Cornell University Ergonomics Web
Ergonomic Intervention &
City of Ithaca
Department of Planning and Development
The results reported above provide evidence that the intervention decreased reports of musculoskeletal discomfort in the employees who participated in this study. Also, the risk of injury for the employees was also reduced. This is illustrated by the significant decrease in the RULA scores of the employees.
There are several reasons for the improved comfort rating and RULA scores. The following is a brief outline of several of the problems treated through the intervention. For more details, please see the first part of this study, and the full explanations for various components of the workstations, and their possible effects on employees.
The installation of the articulating keyboard/mouse tray provided employees with more adjustability in their workstations. This allowed each worker to arrange their keyboard and mouse in a position that drastically reduced wrist deviation, and wrist flexion.
The adjustments made to monitor also contributed to the decrease in employee discomfort. Many employees were working with the monitor at an incorrect height and tilt angle. This can lead to eyestrain, neck discomfort, and headaches. Positioning the monitor so that the screen is not tilted, and the top of the screen is a 1-3 inches above the users line of sight helped to reduce these symptoms in the employees.
Employees working at inappropriate desk heights will also experience symptoms of discomfort. Desk height affects the height of the working surface, the monitor height, and the chair height at which a person sits. In the case of this study, incorrect desk height was causing employees to sit at inappropriate height. This resulted in a lack of support for the legs, and lower and upper back. As part of the intervention, desk and chair heights were adjusted and symptoms of discomfort were reduced in these areas. Also, several subjects received new chairs, or chairs different from their original chairs. These chairs were chosen based on their ability to support the parts of the body mentioned above, as well as the individual comfort of the employee.
There was no significant improvement in the comfort ratings of phone use in this study. Many employees had headsets, and the discomfort experienced related to phone use was mostly caused by the improper position of the phone itself. This problem was a result of limited desktop and storage space, which forced employees to place the phone outside of their reach envelope. This reaching to pickup the headsets, dial, and replace the headsets can be remedied by placing the phone closer to the employee. This is especially true of those employees who use the phone frequently.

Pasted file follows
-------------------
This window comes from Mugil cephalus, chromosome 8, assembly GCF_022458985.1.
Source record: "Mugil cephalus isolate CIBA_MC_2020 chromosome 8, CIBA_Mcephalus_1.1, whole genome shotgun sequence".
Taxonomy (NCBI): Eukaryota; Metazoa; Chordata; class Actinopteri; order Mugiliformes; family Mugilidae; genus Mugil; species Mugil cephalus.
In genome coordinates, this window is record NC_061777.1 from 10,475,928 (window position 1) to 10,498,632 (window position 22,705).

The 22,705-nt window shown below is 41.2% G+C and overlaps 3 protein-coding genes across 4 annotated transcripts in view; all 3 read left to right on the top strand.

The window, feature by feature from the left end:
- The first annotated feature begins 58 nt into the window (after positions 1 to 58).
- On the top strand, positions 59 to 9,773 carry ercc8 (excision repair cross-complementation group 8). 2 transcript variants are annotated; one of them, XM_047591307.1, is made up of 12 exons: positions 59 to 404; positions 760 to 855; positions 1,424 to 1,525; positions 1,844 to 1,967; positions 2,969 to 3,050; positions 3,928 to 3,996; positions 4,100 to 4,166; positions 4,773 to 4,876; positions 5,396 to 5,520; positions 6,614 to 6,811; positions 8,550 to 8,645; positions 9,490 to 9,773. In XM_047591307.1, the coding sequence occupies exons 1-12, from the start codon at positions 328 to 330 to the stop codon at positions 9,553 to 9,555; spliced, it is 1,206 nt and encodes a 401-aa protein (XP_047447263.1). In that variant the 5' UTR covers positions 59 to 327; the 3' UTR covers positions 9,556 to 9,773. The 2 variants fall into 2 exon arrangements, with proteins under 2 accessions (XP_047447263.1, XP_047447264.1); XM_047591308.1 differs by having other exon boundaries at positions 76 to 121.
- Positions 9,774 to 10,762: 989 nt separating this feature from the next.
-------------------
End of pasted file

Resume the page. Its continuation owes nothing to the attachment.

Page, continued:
The positive effect of the intervention can further be illustrated by examining an employee that did not implement the recommended changes. Although this subject was provided with a keyboard/mouse tray, they did not use the device. The reduction of discomfort and RULA score found in the majority of the employees was not found for this case.
The quantitative data collected in this study was not the only evidence of improved comfort of the employees. Throughout the evaluation process, very positive comments were recorded about how much of a difference just a few minor changes made in the comfort and satisfaction with their working environment. One employee commented how nice it was to be able to "stop wearing glasses" to see the screen while another noticed an "immediate positive effect" in the elimination of his discomfort.
While still more of the recommendations need to be implemented and still more behavioral changes need to be made, the changes that were employed at the seven individual workstations in the span of one month were a good first step toward a more comfortable, productive, and healthy work environment for the employees of the City of Ithaca.